While these powers were arming, but making no serious attempt to involve Great Britain in an open arms race, this was the case in Germany, the most ambitious challenger to the British naval power, for a long time (see also German-British naval competition ). The German fleet construction soon reached the limits of its capabilities. The first German dreadnoughts of the Nassau class were started in 1907 and these units took the place of the ships of the line provided for by the naval laws . However, Alfred von Tirpitz was no longer able to cope with the additional costs within the existing financial framework. A government crisis developed over the financial issue (tax increases), which cost Chancellor Bülow and the national support for building the navy gradually dwindled. The extent to which British capacities were superior was shown in the context of the “ fleet panic ” of 1909: Great Britain reacted to the transition of the German navy to “four-speed” by building eight dreadnoughts in the same year (despite initial internal political resistance) - in addition to the other units that were built on behalf of smaller sea powers in British shipyards.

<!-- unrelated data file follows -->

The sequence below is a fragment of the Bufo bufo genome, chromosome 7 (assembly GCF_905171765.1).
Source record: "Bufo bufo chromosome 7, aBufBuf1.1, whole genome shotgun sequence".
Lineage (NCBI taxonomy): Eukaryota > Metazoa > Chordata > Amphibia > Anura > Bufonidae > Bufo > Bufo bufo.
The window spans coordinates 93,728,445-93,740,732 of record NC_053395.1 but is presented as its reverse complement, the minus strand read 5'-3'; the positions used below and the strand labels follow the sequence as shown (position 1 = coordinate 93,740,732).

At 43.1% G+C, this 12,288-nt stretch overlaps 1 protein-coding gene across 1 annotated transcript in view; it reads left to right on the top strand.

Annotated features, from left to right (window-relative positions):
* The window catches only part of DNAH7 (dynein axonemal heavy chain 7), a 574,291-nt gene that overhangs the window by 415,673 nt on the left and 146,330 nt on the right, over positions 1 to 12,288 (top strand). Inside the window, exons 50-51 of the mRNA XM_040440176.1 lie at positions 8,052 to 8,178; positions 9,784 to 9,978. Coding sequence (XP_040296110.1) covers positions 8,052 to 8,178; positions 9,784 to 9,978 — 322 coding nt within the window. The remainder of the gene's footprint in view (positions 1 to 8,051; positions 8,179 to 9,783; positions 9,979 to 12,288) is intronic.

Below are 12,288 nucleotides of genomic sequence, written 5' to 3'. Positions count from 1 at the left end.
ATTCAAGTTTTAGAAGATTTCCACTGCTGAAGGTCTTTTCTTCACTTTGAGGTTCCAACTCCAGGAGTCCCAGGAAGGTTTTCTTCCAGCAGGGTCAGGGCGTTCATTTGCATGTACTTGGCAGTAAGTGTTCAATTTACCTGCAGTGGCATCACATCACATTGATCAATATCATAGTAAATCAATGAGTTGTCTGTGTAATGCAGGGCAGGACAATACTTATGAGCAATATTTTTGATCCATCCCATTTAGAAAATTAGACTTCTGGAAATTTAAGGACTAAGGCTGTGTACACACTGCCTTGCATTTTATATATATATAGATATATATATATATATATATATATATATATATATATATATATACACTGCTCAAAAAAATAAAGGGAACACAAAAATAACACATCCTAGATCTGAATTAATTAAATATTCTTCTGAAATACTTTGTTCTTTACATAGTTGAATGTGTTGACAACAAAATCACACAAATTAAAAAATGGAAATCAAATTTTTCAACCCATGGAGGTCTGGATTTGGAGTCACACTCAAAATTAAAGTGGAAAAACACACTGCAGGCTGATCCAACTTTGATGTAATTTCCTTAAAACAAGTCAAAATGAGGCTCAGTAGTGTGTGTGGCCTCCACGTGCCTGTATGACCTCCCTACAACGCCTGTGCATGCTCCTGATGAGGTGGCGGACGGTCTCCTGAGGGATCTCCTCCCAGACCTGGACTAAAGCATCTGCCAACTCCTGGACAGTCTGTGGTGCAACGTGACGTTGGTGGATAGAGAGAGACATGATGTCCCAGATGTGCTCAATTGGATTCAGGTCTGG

Smaller arms races took place in different regions: In South America there was the so-called ABC arms race between Argentina , Brazil and Chile . Brazil ordered two ships from British shipyards as early as 1907 , and Argentina two ships in the USA the following year. In 1910, Brazil “refurbished” a ship, whereupon Chile also ordered two dreadnoughts in Great Britain. Greece reacted similarly, responding to the Ottoman Empire's granting of two dreadnoughts in 1910 with its own ship in 1912. The Greek ship commissioned in Germany was not finished. Of the Turkish ships started at British shipyards, only one was confiscated by Great Britain shortly before completion and put into service as the Erin . This and the simultaneous seizure of Sultan Osman I - originally under construction as Rio de Janeiro for Brazil and bought by the Ottomans - contributed significantly to Turkey's entry into the war on the part of the Central Powers.